PPE Supplies

As many of you know, with the outbreak of COVID-19, healthcare professionals around the world are experiencing supply disruption on many necessary PPE products. We understand the importance of those products to the maintain your practices and we are working alongside our vendors to make those products available to our members.

At this time, we are not able to give a time frame on supply resumption but our members will be the first to know when those high demand items such as face masks, disinfectants, soaps, and thermometry products are available.

However, we do have hand sanitizer available and can be ordered from the Talar Medical Portal here.

Resource Guide

Protection Against COVID 19

The CDC recommends that healthcare facilities and clinicians “should prioritize urgent and emergency visits and procedures…” By doing this, facilities can preserve PPE supplies and safeguard their employees and patients. The following actions are highly recommended by the CDC:

  • Delay all elective ambulatory provider visits
  • Reschedule elective and non-urgent admissions
  • Delay inpatient and outpatient elective surgical and procedural cases
  • Postpone routine care

You can find helpful information on strategies to optimize the supply of PPE and equipment on the CDC website here.

    Optimizing PPE

    We have learned that COVID 19 is a respiratory virus that is generally transmitted at close range and it`s recommended to keep a six-foot radius between people. Things you can do to help achieve this in your office are:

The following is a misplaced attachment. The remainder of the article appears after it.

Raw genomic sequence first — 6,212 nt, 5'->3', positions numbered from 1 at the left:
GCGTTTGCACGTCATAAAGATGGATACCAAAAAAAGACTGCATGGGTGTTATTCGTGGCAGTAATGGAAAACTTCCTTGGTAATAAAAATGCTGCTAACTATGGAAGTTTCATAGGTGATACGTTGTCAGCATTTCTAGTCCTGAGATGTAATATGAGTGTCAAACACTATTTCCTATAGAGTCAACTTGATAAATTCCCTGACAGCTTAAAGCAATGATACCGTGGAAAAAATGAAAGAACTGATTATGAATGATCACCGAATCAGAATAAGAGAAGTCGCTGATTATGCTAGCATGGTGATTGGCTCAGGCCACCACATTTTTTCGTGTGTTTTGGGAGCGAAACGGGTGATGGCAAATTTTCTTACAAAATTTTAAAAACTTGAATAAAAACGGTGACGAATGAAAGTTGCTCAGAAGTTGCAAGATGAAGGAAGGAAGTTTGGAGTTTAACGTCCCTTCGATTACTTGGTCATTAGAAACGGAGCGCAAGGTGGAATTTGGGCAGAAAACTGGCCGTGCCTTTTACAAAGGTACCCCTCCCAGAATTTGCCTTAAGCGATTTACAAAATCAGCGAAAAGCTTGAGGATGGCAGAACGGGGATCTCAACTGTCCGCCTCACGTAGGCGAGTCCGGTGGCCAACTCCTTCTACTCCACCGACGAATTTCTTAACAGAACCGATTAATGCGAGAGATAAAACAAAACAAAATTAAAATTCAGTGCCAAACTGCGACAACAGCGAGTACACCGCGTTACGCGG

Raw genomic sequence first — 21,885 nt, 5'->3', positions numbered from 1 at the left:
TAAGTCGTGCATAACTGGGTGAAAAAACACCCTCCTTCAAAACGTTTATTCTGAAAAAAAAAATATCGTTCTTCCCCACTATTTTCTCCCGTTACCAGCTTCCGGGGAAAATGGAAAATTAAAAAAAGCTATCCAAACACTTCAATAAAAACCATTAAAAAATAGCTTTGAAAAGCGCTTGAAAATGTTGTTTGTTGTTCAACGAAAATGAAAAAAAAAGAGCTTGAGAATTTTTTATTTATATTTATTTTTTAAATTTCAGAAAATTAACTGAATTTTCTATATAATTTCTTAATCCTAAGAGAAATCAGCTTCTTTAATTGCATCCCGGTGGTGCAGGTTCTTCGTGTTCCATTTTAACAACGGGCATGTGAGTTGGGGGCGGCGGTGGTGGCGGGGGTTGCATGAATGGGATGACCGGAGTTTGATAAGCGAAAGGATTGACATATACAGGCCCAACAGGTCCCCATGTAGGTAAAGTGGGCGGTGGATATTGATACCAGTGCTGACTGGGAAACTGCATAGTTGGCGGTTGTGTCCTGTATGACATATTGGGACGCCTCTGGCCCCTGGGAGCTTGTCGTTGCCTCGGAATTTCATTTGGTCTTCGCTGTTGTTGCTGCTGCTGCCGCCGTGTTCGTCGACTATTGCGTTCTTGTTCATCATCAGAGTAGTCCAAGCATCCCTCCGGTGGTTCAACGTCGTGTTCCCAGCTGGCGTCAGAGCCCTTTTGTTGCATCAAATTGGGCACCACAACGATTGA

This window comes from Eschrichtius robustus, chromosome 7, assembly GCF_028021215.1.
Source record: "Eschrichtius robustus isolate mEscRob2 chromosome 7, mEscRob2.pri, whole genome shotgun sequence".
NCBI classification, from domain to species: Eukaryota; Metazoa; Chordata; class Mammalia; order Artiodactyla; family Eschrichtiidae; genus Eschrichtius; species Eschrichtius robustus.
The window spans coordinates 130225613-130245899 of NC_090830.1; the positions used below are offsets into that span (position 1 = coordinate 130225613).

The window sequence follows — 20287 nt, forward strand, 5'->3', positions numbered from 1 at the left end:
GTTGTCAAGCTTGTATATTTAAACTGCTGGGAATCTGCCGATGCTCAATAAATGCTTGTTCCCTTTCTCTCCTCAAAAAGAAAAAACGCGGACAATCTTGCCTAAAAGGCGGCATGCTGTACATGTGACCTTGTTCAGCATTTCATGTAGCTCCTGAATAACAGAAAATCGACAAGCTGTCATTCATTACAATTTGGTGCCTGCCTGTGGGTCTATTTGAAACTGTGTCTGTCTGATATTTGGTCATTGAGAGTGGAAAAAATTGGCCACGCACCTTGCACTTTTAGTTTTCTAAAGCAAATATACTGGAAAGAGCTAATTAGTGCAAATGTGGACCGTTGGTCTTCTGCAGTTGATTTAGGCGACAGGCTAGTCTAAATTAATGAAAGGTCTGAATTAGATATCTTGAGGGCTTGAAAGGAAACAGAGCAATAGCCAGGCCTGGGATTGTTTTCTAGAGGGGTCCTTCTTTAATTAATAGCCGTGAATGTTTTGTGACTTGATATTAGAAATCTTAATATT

• If possible, ask patients to wait in their vehicles until their treatment room is ready.
    • If it is not possible remove waiting room chairs, space them accordingly to force patients to stay within the recommended 6 feet radius.
    • Ask that patients come without visitors unless medically necessary or if a patient is underage.
    • Reduce as much face-to face encounters with patients as possible.
    • Develop a protocol to screen patients for the COVID 19 symptoms upon arrival by asking probing questions and taking their temperature. A temperature of 100.4 F is considered a fever.
    • Conserve high demand PPE by rescheduling elective and non-urgent patient appointments especially patients who are medically vulnerable (over 60, or have been diagnosed with heart disease, lung disease, or diabetes).
    • Offer Telehealth services to your patients to treat those non-urgent patient appointments.
    • It's important to wear a facemask during any interactions with patients. The CDC recommends:
    • The facemask should be removed and discarded if soiled, damaged, or hard to breathe through.
    • HCP must take care not to touch their facemask. If they touch or adjust their facemask, they must immediately perform hand hygiene.
    • HCP should leave the patient care area if they need to remove the facemask.

    Patient Education

    There are many ways to keep your patients informed during this pandemic. The CDC website is a helpful resource for up-to-date, accurate patient information material. You can find those flyers here.

    It is also a good idea to keep your patients informed on any new procedures you are implementing in your facility. It can be reassuring for medically vulnerable patients to know the specific actions physicians are taking to keep their patients safe. It will also inform them on what to expect when they arrive. You can present this information on your website, newsletter, or social media.